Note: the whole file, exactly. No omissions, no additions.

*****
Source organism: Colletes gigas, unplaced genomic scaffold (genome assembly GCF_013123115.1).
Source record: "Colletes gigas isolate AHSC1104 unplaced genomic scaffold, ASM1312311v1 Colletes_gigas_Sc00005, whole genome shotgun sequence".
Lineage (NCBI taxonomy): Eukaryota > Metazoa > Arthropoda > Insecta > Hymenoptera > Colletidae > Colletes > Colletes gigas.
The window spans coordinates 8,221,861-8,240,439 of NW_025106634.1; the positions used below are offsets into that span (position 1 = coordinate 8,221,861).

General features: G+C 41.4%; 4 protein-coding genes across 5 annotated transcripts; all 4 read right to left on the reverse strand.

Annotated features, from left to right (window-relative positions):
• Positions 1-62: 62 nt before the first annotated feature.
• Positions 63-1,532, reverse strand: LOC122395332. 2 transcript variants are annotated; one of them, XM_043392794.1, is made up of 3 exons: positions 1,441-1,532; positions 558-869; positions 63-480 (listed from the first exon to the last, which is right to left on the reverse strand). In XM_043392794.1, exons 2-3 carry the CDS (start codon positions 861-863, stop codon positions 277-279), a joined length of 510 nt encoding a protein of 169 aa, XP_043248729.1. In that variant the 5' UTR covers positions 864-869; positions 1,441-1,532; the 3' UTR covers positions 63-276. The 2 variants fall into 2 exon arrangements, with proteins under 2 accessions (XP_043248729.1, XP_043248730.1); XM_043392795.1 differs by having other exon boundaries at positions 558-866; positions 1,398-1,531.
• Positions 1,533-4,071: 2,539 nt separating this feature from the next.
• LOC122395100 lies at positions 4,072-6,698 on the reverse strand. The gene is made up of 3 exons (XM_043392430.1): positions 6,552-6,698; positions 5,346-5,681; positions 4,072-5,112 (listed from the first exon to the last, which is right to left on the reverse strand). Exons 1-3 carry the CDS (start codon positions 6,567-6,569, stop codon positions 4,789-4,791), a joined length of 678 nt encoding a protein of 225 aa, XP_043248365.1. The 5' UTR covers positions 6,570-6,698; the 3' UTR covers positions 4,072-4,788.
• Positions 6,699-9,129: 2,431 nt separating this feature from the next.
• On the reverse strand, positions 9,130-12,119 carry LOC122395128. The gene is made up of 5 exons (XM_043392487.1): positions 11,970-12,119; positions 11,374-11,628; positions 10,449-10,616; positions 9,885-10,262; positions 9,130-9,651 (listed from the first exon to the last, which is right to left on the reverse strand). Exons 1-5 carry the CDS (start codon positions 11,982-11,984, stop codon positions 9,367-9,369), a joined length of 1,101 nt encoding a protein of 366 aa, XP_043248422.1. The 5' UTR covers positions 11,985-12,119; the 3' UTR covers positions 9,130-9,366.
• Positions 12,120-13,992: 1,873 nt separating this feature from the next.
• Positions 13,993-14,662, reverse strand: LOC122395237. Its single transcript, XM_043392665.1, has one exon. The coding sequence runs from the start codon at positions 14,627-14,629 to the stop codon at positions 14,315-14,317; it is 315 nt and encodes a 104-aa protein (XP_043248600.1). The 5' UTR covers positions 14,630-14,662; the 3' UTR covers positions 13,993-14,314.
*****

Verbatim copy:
Source organism: Colletes gigas, unplaced genomic scaffold (genome assembly GCF_013123115.1).
Source record: "Colletes gigas isolate AHSC1104 unplaced genomic scaffold, ASM1312311v1 Colletes_gigas_Sc00005, whole genome shotgun sequence".
Lineage (NCBI taxonomy): Eukaryota > Metazoa > Arthropoda > Insecta > Hymenoptera > Colletidae > Colletes > Colletes gigas.
The window spans coordinates 8,221,861-8,240,439 of NW_025106634.1; the positions used below are offsets into that span (position 1 = coordinate 8,221,861).

General features: G+C 41.4%; 4 protein-coding genes across 5 annotated transcripts; all 4 read right to left on the reverse strand.

Annotated features, from left to right (window-relative positions):
• Positions 1-62: 62 nt before the first annotated feature.
• Positions 63-1,532, reverse strand: LOC122395332. 2 transcript variants are annotated; one of them, XM_043392794.1, is made up of 3 exons: positions 1,441-1,532; positions 558-869; positions 63-480 (listed from the first exon to the last, which is right to left on the reverse strand). In XM_043392794.1, exons 2-3 carry the CDS (start codon positions 861-863, stop codon positions 277-279), a joined length of 510 nt encoding a protein of 169 aa, XP_043248729.1. In that variant the 5' UTR covers positions 864-869; positions 1,441-1,532; the 3' UTR covers positions 63-276. The 2 variants fall into 2 exon arrangements, with proteins under 2 accessions (XP_043248729.1, XP_043248730.1); XM_043392795.1 differs by having other exon boundaries at positions 558-866; positions 1,398-1,531.
• Positions 1,533-4,071: 2,539 nt separating this feature from the next.
• LOC122395100 lies at positions 4,072-6,698 on the reverse strand. The gene is made up of 3 exons (XM_043392430.1): positions 6,552-6,698; positions 5,346-5,681; positions 4,072-5,112 (listed from the first exon to the last, which is right to left on the reverse strand). Exons 1-3 carry the CDS (start codon positions 6,567-6,569, stop codon positions 4,789-4,791), a joined length of 678 nt encoding a protein of 225 aa, XP_043248365.1. The 5' UTR covers positions 6,570-6,698; the 3' UTR covers positions 4,072-4,788.
• Positions 6,699-9,129: 2,431 nt separating this feature from the next.
• On the reverse strand, positions 9,130-12,119 carry LOC122395128. The gene is made up of 5 exons (XM_043392487.1): positions 11,970-12,119; positions 11,374-11,628; positions 10,449-10,616; positions 9,885-10,262; positions 9,130-9,651 (listed from the first exon to the last, which is right to left on the reverse strand). Exons 1-5 carry the CDS (start codon positions 11,982-11,984, stop codon positions 9,367-9,369), a joined length of 1,101 nt encoding a protein of 366 aa, XP_043248422.1. The 5' UTR covers positions 11,985-12,119; the 3' UTR covers positions 9,130-9,366.
• Positions 12,120-13,992: 1,873 nt separating this feature from the next.
• Positions 13,993-14,662, reverse strand: LOC122395237. Its single transcript, XM_043392665.1, has one exon. The coding sequence runs from the start codon at positions 14,627-14,629 to the stop codon at positions 14,315-14,317; it is 315 nt and encodes a 104-aa protein (XP_043248600.1). The 5' UTR covers positions 14,630-14,662; the 3' UTR covers positions 13,993-14,314.